So there I was at KM19 of the Bataan Freedom Run and I was in pain. Yet I kept reminding myself that the pain is only temporary. I can do this. I was accompanied by She Quimosing, a fellow BDM ultra runner and she accompanied me basically throughout the remaining part of the race. Thank you, She. It was an amazing experience to be running with you. Your stories literally kept me running! Nothing beats a good conversation to do away with the distance and to distract myself with the pain. We talked about running shoes and gear. We talked about upcoming race events that we were joining. We even talked about love life. Isn’t that something?
So as we moved along with the race, it was good to see that this race event took place. One, it’s rare that I see race events that are supported by a local government. So to see this event being sponsored by the government of BATAAN is just amazing. In fact, they were there at the starting line. The entire race event was supported by different local government units that reminded me of the Cebu Ironman event. Ample security and police were involved and stationed along the entire race route. There were paramedics stationed strategically along the route and I can speak for this having been a victim of an accident during the race route. Kudos to the provincial disaster preparedness team of BATAAN for a job well done! Coming from a disaster preparedness professional, I salute you! Moving forward, the aid stations had enough water. I wish they were ice cold all the time though, but hey… At least they were cold. Food were stationed strategically too at KM30 and KM50. This race is not for a newbie ultra runner. This is hardcore for newbies. It’s for those who have enjoyed easy 50k and 70k distances and would like something a little more challenging. So here’s one for your bucket list that would also remind you of the freedom we currently enjoy as citizens.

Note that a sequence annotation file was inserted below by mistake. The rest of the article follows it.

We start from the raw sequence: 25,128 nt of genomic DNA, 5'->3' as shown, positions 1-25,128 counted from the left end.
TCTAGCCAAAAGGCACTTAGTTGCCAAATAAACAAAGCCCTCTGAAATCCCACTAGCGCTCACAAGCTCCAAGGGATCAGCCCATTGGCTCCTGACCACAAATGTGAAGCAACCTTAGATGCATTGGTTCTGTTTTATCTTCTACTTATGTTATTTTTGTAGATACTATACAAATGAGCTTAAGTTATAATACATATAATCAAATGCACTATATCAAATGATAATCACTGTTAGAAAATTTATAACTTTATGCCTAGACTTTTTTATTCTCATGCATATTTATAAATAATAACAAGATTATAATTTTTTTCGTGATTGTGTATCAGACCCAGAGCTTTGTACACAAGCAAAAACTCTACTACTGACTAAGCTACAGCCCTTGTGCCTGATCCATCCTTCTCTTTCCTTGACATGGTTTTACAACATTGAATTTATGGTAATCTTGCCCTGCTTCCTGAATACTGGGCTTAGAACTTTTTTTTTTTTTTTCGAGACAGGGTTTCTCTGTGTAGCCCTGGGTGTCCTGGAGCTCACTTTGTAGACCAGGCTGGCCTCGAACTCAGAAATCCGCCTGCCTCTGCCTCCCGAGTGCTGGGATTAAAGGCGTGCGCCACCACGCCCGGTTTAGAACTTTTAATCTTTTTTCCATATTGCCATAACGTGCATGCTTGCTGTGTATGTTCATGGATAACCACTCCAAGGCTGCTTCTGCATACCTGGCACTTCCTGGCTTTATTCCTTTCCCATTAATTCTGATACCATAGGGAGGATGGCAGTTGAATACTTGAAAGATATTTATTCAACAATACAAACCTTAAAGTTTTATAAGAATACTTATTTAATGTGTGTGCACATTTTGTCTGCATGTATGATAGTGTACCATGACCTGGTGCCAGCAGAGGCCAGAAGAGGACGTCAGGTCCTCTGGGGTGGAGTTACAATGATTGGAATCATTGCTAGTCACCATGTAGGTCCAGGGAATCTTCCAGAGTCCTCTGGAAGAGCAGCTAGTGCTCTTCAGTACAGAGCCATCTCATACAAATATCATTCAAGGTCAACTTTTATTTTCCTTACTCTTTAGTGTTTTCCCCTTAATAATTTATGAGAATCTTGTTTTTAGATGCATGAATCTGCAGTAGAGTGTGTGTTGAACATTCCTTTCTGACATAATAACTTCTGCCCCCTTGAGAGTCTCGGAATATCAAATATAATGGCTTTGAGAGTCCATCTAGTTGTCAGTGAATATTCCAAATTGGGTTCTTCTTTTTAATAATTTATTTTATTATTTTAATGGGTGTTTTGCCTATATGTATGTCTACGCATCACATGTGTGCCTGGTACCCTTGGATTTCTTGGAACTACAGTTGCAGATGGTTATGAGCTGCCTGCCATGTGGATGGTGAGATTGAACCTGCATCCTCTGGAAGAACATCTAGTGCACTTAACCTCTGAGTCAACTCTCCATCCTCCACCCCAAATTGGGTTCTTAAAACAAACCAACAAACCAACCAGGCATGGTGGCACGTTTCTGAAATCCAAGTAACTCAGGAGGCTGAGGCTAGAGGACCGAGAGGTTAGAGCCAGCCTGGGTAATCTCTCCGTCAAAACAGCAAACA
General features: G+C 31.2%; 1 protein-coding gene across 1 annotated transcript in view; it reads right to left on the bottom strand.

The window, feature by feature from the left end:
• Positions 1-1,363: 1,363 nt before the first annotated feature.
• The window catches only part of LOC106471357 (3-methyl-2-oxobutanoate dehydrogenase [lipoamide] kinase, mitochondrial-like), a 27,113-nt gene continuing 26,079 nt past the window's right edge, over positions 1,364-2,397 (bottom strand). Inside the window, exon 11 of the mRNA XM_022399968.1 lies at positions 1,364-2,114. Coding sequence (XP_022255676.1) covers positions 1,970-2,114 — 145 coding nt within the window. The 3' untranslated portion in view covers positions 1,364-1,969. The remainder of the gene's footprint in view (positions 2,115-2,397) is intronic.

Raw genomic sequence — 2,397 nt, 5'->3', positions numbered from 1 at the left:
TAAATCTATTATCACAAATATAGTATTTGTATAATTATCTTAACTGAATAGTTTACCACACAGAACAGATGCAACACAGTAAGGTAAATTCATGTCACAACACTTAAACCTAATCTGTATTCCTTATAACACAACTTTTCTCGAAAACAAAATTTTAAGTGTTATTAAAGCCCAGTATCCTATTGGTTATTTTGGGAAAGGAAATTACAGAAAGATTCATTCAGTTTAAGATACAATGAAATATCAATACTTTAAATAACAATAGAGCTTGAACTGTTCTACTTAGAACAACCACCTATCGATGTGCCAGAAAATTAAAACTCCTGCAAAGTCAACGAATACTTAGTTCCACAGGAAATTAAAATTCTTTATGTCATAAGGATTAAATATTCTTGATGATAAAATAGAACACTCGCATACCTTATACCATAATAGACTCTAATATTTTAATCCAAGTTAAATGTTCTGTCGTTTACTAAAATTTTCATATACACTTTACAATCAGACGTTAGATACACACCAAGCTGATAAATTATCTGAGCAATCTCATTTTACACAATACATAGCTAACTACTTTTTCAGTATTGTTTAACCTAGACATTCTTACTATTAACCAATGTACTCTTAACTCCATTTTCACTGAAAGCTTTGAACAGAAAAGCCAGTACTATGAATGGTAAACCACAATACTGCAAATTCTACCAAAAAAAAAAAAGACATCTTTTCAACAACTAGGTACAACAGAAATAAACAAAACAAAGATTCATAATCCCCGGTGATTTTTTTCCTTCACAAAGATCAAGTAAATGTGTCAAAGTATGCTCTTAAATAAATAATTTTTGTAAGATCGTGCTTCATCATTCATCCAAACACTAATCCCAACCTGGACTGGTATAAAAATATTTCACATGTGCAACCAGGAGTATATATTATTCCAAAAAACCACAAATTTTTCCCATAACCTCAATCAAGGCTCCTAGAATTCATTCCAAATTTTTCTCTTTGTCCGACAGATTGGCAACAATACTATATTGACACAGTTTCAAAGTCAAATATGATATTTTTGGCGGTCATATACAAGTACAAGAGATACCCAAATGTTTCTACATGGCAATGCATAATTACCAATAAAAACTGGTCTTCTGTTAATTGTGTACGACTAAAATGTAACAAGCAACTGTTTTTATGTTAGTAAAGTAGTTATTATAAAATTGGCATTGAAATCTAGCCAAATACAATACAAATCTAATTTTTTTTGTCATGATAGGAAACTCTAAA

One of the highlights of this race event for me is that I literally got two hugs on the road! Thanks Rodel Montejo for the power hugs! It really helped encourage me to finish the race as well. Another highlight is that I managed to make it to the Top 30! The first 30 gets a special trophy. The third highlight is that the organizers didn’t spare a cent in personalization! I had fish for my race meal at the finish line!
I don’t know if it was obvious but I still felt teary eyed when I reached the finish line. I had thought that the climb up Mount Samat would be the most difficult part of the run. I did not anticipate that it would be the downhill running as the pain become more pronounced on my lower abdomen and I was experiencing pain in my oblique muscles as well. Special shoutout to Jimmy Ong and Enrico Caramay who were my supper crew for this trip. We weren’t planning on a support crew but Enrico decided to drop out of the race to help support me instead. Also thanks to KB Runner and Tong Pascua. You guys are amazing! Overall, I finished the race in 11 hours and 13 minutes. I was brought then brought to the Bataan General Hospital for a check up and status. That check up and status is another story though.
I feel great finishing the run. But I felt sad and nostalgic knowing that it he actual BDM took place 73 years ago. Whatever freedom we are enjoying is nothing to the plight for freedom that our unsung heroes and world war veterans have experienced. It is to their memory that I dedicate this run and reminds me to never forget that their sacrifices were made because they believed that freedom is important. Freedom isn’t as free as it looks. For us, it was paid for by the blood of our heroes. So we ought to live it well and with purpose, even in the simplest act of running on the road and obeying common laws and courtesy is enough. For me, it means that I will continue to let my running prove the sunshine.